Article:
NASHVILLE, Tenn. (WTVF) — There are proper and more common ways to boost the immune system as more people get sick of COVID-19.
Dr. Heidi Silver, research associate professor of medicine at Vanderbilt University Medical Center, said a healthy and balanced diet is a good approach to helping your body fight against viruses.
While there are supplements and minerals available, Silver urges healthy people not to consume an overload of supplements or herbal agents because it could impair immune functions. For example, too much zinc can cause deficiency in copper which can help with protection.
“When you’re trying to enhance something like the immune system, you can consume more but you don’t want to go above certain levels for each nutrient,” she said. “With certain nutrients, too much can create toxicities or deficiencies of other nutrients.”
Depending on your sex, the appropriate amount of Vitamin C supplements are either 75 or 90 milligrams. There are doctors in New York giving critically sick COVID-19 patients with abnormally high doses of Vitamin C as part of a test.
To learn the appropriate intake of vitamins and minerals, click on this link. [https://www.nal.usda.gov/fnic/vitamins-and-minerals]
Silver said people should get most nutrients from food, many rich in vitamins, if you’re generally healthy.
“In general, most people do not get adequate amount from their diet and should make a concerted effort to add these foods to their diet,” Silver implored.
Foods rich in vitamins
Vitamin C can be found in oranges, strawberries, broccoli, bell peppers and kale.
Vitamin E can be found in sunflower seeds, almonds, peanuts and sunflower oil. If using a supplement, doses of 50 milligrams are recommended but studies have shown 200 milligrams can help older people protect themselves from infections.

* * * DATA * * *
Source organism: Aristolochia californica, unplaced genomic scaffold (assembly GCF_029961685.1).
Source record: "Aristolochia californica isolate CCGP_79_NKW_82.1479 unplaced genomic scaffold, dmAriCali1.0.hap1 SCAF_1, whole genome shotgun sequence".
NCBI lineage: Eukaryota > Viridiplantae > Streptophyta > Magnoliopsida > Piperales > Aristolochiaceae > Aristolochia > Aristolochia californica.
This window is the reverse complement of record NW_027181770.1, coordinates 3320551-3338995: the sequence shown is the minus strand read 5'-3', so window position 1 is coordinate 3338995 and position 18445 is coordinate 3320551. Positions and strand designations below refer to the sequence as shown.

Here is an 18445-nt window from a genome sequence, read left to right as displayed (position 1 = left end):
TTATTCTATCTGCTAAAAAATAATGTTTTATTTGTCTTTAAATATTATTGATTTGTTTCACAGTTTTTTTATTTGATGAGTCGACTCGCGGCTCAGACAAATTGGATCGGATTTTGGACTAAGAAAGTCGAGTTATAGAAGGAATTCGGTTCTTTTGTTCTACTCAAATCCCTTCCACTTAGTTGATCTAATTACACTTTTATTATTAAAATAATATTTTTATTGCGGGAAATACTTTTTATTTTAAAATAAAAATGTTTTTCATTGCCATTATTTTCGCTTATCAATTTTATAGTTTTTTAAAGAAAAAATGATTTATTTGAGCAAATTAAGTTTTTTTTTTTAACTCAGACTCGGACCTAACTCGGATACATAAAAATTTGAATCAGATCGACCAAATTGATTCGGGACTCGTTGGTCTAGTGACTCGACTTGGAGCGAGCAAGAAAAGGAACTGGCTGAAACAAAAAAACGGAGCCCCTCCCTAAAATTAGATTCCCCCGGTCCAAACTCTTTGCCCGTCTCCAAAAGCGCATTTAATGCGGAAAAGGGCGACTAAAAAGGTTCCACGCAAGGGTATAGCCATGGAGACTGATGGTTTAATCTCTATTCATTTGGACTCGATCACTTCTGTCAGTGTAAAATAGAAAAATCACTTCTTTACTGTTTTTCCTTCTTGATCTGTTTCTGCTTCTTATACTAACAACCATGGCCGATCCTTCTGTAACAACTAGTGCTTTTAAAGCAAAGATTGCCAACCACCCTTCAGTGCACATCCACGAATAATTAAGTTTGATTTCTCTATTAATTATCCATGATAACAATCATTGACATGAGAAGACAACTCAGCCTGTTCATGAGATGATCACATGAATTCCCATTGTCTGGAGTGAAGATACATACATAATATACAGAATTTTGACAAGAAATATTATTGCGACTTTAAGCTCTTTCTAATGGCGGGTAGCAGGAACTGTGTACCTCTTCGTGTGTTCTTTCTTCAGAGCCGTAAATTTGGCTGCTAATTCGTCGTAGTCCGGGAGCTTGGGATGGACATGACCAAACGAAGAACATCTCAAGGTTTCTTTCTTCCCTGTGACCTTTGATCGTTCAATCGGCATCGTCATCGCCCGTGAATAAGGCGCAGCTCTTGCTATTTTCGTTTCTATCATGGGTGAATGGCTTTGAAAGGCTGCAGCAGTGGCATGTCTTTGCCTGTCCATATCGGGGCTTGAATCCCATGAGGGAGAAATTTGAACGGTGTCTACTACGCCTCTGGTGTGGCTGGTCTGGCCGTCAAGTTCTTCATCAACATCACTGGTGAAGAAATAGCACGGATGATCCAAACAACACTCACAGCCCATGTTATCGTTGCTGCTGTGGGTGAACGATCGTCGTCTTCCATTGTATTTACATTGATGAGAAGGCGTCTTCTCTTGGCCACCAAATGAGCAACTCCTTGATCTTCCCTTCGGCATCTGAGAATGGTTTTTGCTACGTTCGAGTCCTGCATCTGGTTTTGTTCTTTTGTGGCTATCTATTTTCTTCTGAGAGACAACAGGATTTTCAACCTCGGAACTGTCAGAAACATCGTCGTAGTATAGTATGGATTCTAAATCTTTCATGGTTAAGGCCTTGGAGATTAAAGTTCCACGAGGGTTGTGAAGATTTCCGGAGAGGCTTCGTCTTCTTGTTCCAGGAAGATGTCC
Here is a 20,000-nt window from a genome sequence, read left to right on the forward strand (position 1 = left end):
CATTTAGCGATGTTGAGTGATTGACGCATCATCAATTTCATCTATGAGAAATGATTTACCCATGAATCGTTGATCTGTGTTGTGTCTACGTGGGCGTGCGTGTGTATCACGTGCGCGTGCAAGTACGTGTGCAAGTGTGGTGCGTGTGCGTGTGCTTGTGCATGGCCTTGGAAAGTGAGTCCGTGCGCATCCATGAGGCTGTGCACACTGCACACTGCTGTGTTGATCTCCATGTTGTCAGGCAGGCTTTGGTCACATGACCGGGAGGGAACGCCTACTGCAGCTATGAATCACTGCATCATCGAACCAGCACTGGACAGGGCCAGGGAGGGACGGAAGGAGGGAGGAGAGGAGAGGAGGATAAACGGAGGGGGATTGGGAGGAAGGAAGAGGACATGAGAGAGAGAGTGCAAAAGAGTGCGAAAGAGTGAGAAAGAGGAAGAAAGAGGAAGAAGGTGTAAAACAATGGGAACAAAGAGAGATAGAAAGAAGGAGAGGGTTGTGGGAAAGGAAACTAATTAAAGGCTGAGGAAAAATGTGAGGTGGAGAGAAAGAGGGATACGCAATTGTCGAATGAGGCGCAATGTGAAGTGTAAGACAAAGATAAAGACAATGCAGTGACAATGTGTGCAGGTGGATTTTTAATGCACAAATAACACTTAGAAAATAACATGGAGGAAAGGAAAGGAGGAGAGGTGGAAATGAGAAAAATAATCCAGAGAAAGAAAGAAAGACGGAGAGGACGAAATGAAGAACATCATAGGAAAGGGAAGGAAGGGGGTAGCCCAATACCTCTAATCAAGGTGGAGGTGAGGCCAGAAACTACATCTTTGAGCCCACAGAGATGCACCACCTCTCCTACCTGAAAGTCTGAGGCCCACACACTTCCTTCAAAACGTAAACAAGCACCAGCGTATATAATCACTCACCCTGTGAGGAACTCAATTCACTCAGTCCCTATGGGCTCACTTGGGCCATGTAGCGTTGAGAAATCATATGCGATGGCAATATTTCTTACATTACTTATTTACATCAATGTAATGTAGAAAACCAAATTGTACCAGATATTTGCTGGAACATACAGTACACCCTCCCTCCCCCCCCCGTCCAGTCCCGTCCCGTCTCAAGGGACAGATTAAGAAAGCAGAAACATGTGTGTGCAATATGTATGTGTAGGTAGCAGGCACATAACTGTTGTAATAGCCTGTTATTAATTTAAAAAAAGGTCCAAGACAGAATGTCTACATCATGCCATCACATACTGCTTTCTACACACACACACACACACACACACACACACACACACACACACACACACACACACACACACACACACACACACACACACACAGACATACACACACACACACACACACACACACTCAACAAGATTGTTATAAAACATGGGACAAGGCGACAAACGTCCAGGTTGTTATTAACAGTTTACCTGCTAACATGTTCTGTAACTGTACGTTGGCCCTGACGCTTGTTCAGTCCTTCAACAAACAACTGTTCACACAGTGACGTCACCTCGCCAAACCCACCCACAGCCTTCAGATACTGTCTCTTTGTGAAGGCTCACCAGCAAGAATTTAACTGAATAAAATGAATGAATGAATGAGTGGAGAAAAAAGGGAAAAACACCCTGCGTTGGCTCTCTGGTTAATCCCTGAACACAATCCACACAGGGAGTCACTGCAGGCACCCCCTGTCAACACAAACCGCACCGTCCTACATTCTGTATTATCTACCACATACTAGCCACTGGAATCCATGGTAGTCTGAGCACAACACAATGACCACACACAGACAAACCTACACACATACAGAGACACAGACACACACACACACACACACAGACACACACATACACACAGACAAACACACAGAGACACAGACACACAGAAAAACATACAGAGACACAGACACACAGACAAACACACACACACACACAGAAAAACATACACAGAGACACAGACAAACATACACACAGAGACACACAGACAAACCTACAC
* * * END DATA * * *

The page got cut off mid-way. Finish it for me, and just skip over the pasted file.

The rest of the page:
Vitamin A increases resistance to infections and produces antibodies and antigens. It can be found in cod liver oil, eggs, fortified cereals and milk.
Selenium is normally found in immune tissues, liver, spleen and lymph nodes. Foods high in selenium include Brazil nuts, different types of fish, eggs, pork, turkey and chicken.
Zinc can be taken as a supplement up to 11 milligrams each day, but it can also be found in red meats, shellfish and legumes. Zinc helps the cells in the gastrointestinal tract.
Prebiotics and Probiotics
Prebiotics are types of fiber that can help your gut bacteria, which are found primarily in fruits and vegetables like bananas, and onions and garlic.
Probiotics are living microorganisms that provide health benefits are produced like yogurt, sauerkraut and kombucha.
Elderberry has not been tested on COVID-19 patients but many people swear by the benefits. Silver said it doesn’t prevent anyone from getting a virus, but it helps treat symptoms.
“It may actually decrease the duration of the symptoms. It decrease how sever the symptoms are or how you have it,” Silver said.
While there are no known toxicities, people on medication should check with their provider since elderberry can interferes with the level or activity of the drugs.